soybean oils with strawberry flavoring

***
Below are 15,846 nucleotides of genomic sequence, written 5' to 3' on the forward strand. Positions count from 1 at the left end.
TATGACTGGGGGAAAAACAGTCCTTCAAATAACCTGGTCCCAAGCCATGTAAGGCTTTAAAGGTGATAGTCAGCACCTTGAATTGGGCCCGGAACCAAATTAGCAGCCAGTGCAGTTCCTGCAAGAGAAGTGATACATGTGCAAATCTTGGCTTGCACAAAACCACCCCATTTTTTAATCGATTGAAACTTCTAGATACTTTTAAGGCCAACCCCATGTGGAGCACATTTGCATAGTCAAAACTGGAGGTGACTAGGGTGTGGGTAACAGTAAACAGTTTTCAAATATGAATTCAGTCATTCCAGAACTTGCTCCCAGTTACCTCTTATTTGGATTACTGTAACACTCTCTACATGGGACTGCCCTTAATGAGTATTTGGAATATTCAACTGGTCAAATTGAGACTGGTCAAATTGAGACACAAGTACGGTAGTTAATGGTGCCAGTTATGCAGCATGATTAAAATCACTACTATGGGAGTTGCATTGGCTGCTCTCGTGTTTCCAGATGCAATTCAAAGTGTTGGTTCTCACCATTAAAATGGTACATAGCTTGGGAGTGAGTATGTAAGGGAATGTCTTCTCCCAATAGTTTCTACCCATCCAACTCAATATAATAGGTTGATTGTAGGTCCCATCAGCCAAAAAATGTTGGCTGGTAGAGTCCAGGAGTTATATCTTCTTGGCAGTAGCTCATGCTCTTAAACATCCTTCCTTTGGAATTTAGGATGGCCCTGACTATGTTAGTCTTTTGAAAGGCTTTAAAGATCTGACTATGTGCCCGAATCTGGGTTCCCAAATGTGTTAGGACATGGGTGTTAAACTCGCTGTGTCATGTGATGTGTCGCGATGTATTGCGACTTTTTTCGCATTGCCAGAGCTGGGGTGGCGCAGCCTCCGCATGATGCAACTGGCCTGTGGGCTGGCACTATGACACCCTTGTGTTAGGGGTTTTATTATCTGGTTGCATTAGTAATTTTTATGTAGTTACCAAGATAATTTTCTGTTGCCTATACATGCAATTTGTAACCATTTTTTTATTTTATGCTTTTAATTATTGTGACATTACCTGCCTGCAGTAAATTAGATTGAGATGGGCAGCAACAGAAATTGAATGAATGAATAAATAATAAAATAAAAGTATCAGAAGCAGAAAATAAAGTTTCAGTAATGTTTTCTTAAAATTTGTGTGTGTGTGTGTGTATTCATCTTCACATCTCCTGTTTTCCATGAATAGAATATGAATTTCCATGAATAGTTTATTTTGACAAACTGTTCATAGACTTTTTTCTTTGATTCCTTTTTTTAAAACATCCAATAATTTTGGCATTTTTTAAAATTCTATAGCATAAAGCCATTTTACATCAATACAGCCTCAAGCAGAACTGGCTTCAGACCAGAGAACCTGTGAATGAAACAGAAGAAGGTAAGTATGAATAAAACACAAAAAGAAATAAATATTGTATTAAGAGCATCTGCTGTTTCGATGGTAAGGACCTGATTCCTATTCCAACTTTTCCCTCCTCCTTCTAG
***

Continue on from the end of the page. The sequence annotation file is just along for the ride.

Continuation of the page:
Detailed Description: